Ma’an’s correspondent, reporting from the scene in Jerusalem said the Israeli police had deployed heavily in the area of the Al-Aqsa Compound.

A top Palestinian Authority official on Jerusalem Affairs, Hatem Abdul-Qader said Israeli authorities who control Jerusalem are responsible for preventing violence, but nonetheless urged Palestinians to take part in the demonstrations.

”We called on the people and all the national and religious institutions to demonstrate to prevent such an action from happening,” he said.

The third holiest site in Islam, the Al-Aqsa Mosque compound is also the location of the iconic Dome of the Rock and a major symbol of Palestinian nationalism. The area on which it rests is also claimed by Jews who believe it to be the location of the ancient Second Temple.

Israeli settlers have entered the Al-Aqsa compound at least twice in the last week. On Sunday, some 50 settlers entered the compound during a time-slot reserved for foreign tourists.

The second Palestinian Intifada (Uprising) was sparked by a visit by right-wing Israeli leader Ariel Sharon to the compound.

Israel occupied East Jerusalem in 1967 and later annexed it, claiming the whole city as a part of its “eternal undivided capital.” The international community does not recognize Israeli control over the area.

meanwhile palestinians who just want to pray today will not be able to do so at al aqsa if they are male and under the age of 50 (because, of course, the invaders must be able to rule the spaces the colonize in an unhindered fashion):

As extremist right wing Israeli groups are planning to flock to the Al Aqsa mosque, the Israeli police decided that barring Palestinians less than 50 years old from entering the mosque, is the way to deal with the issue.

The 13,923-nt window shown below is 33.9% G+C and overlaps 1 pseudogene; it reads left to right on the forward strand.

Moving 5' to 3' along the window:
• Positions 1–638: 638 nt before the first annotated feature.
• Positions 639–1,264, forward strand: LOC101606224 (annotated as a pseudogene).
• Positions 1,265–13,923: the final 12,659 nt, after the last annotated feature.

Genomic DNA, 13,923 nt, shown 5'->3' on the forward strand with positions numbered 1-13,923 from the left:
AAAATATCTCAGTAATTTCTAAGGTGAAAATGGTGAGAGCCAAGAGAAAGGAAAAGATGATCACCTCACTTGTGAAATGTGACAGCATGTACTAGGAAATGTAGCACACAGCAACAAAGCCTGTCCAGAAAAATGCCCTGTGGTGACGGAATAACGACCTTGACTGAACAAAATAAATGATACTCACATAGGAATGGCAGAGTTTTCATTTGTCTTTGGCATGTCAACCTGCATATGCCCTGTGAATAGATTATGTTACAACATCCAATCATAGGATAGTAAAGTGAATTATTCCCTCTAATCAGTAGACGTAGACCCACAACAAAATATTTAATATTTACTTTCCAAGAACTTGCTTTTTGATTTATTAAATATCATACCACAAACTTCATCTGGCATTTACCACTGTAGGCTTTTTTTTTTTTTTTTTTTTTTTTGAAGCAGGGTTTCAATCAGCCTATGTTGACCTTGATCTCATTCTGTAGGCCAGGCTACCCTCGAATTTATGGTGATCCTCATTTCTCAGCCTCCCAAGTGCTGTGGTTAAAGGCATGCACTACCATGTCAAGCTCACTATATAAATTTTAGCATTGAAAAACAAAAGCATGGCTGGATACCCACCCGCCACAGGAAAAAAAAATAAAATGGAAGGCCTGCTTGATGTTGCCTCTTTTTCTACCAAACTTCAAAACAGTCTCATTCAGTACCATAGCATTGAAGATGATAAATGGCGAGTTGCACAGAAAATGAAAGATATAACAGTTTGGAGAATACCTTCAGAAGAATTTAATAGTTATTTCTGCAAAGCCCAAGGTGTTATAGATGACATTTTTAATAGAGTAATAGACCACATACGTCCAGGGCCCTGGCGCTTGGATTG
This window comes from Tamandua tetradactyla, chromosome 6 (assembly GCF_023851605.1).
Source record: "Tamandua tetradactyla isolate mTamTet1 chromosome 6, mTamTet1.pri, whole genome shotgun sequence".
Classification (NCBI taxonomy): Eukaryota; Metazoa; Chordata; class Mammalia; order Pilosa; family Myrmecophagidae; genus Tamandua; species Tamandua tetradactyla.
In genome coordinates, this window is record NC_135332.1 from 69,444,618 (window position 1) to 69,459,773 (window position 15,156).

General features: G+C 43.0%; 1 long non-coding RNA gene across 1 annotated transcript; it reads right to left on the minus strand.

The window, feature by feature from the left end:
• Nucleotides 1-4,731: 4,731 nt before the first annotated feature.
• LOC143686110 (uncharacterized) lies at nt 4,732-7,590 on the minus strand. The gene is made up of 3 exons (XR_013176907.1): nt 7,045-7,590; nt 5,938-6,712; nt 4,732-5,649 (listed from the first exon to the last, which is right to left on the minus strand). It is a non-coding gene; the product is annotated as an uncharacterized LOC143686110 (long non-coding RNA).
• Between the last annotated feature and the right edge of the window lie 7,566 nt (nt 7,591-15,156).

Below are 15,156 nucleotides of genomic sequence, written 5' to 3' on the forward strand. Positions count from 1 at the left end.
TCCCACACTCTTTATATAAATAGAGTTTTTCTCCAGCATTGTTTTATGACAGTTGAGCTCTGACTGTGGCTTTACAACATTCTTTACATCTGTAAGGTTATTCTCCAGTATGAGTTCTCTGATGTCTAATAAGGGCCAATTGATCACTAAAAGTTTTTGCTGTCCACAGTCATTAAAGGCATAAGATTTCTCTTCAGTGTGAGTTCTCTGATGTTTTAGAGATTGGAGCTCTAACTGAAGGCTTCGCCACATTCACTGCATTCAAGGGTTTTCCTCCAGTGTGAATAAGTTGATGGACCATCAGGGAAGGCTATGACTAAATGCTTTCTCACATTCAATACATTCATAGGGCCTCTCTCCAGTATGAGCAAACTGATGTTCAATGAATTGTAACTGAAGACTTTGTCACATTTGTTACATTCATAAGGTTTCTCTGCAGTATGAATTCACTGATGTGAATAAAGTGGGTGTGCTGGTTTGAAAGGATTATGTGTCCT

Local sources in Jerusalem reported that hundreds of Israeli policemen were deployed in the yards of the Al Aqsa mosque and in different part of the Old City in an attempt to bar clashes between the Palestinians and the extremist settlers.

An Israeli police sources said that the police also plans to limit the entry of worshipers into the compound. This could mean that some Palestinians who are 50 or more might not be allowed through.

The police order states that Arab men with blue identity cards (Israeli ID cards) who are over the age of 50 would be allowed into the mosque. The police did not place restrictions on the age of women.

The Israeli measures, clearly directed against the Palestinians, were made as several right wing Jewish groups issued calls to their supporters to flock to the Al Aqsa mosque yards.

One of the extremist groups, calling itself Habad, said that “The time has come to conquer and Judaize the holiest place on heart”, referring to the Al Aqsa mosque.

The Northern Branch of the Islamic Movement in Israel called on the Muslims to flock to the mosque and protect it.

Kamal Al Khatib, deputy chief of the Islamic Movement, told the Israeli Ynet News that the Muslims will protect the mosque and “will not allow anybody to do anything in it”.

He also said that the police should take a stand and bar the settlers from entering the mosque yards.

on arab nationalism

the other night sayyed hassan nasrallah gave a televised speech in response to charges from the egyptian regime and arrests of palestinians and lebanese in egypt. the speech is an important one as it reminds us a a key ideology that has its roots in egypt–that of arab nationalism–but one that the united states and the zionist killed with their puppet regimes following the death of gamal abdel nasser. nasser wasn’t perfect by any stretch of the imagination, but what he stood for and what he preached–arab nationalism, challenging imperialism–has been lost for decades, not among the people so much as their leaders who are controlled by american-zionist imperialism that nasser fought against. nasrallah’s words are worth reading for they remind us of how arabs should be speaking and acting if they want to stand for morality and justice. his words are a reminder of why he is the only leader in the region who is worth listening to: